Jordan Schafer – Due to Nate McLouth’s struggles, Schafer has been given seemingly every opportunity to win the fourth outfielder job despite his bad performances since his wrist injury in 2009.

While McLouth has been stellar this spring, Schafer is hitting just .214 in 28 at-bats (although he has stolen a pair of bases) and has walked only once. The Braves obviously think Schafer can still live up to the high expectations once placed upon him, but it’s looking like he will have to begin 2011 in the minors trying to find his swing.

Joe Mather – Mather had about an even shot of winning a bench role on this year’s team, but has been outplayed thus far by some other fringe roster candidates. He has just three hits in 19 at-bats and has made an error in the field.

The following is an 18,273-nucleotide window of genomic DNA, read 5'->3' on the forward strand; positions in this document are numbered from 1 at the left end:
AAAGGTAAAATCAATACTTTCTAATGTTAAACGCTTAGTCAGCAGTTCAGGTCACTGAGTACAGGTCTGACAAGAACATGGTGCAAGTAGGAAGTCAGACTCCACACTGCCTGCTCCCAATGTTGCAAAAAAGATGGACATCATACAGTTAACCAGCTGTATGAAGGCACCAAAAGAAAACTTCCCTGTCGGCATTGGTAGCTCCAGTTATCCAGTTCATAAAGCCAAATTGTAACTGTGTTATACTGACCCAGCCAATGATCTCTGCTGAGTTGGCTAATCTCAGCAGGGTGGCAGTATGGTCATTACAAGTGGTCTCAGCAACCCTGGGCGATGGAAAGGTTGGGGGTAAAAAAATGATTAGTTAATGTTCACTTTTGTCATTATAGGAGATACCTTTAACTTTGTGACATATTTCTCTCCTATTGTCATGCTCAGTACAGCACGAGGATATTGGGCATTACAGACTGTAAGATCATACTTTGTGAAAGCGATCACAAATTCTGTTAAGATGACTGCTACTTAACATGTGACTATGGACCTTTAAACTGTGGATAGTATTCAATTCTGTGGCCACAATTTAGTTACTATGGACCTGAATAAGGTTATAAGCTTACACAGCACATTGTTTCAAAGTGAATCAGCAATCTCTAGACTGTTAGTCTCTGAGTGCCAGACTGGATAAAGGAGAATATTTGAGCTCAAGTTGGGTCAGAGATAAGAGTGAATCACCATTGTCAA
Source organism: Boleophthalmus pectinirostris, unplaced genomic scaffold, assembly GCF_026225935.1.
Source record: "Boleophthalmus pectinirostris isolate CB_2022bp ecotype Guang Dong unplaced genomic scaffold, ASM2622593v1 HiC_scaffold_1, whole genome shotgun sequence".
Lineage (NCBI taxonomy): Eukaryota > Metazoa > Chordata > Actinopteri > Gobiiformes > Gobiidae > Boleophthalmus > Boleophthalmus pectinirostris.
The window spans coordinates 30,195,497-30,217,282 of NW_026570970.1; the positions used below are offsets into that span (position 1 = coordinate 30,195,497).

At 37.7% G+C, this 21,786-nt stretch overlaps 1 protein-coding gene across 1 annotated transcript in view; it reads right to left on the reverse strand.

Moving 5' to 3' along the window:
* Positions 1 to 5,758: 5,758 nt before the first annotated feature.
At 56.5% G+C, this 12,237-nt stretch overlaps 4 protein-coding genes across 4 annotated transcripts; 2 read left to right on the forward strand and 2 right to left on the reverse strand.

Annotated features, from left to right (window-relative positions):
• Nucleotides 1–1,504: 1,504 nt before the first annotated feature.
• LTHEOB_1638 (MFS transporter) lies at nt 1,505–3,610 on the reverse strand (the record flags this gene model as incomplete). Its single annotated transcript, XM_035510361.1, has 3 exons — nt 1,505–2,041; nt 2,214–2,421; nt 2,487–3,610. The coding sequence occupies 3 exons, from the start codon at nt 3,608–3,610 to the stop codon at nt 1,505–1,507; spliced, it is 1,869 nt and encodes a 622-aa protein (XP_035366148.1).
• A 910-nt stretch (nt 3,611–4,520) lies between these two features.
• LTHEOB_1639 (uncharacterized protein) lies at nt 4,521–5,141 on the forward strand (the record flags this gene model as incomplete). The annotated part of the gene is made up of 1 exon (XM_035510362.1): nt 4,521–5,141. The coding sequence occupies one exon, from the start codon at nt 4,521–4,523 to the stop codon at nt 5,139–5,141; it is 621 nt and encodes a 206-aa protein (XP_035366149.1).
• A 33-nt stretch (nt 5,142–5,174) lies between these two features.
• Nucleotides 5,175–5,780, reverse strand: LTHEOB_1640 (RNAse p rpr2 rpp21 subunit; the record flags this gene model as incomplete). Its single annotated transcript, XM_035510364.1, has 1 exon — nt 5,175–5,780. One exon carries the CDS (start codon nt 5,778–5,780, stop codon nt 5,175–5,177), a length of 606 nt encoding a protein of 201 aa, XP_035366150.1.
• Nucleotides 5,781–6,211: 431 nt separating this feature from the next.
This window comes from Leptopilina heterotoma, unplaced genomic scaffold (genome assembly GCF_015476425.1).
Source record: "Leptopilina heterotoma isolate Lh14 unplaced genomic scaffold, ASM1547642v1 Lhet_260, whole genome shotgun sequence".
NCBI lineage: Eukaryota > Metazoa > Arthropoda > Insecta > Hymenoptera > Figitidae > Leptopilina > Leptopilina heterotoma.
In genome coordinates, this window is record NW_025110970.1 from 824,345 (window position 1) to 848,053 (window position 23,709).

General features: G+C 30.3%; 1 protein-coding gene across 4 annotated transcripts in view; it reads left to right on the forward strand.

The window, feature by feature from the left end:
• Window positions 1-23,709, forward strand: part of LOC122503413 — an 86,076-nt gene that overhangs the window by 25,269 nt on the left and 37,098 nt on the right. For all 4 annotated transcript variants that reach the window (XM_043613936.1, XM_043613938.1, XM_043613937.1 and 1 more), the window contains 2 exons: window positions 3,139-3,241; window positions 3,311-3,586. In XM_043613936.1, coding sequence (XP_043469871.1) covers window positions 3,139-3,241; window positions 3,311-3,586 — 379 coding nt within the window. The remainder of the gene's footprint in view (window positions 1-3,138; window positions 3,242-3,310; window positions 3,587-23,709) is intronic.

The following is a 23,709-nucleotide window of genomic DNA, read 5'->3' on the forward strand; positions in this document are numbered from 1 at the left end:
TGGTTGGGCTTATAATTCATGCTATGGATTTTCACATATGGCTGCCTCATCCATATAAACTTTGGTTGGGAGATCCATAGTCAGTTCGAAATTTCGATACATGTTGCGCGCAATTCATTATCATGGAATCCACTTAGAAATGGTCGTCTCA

Earlier this spring he was compared to Jayson Werth (for his size, not his hitting ability, but still) but he hasn’t come anywhere close to producing like Werth in Spring Training.

Brooks Conrad – The hits keep coming for Conrad. After some critical errors in the NLDS, Conrad came into 2011 looking for a fresh start on the Braves bench. However, he has struggled this spring and might not get that chance.

He already made an error in the field, but that’s to be expected. What wasn’t expected are his struggles at the plate, where he has just two hits in 16 at-bats and has whiffed five times. If he can’t be an above average offensive bench player, the Braves would be wise to leave him in the minors.

Scott Proctor – Last year Proctor was supposed to finish his rehab and join Atlanta to give them a veteran presence in the bullpen. Things didn’t go according to plan, as Proctor struggled in the minors and the majors with the Braves.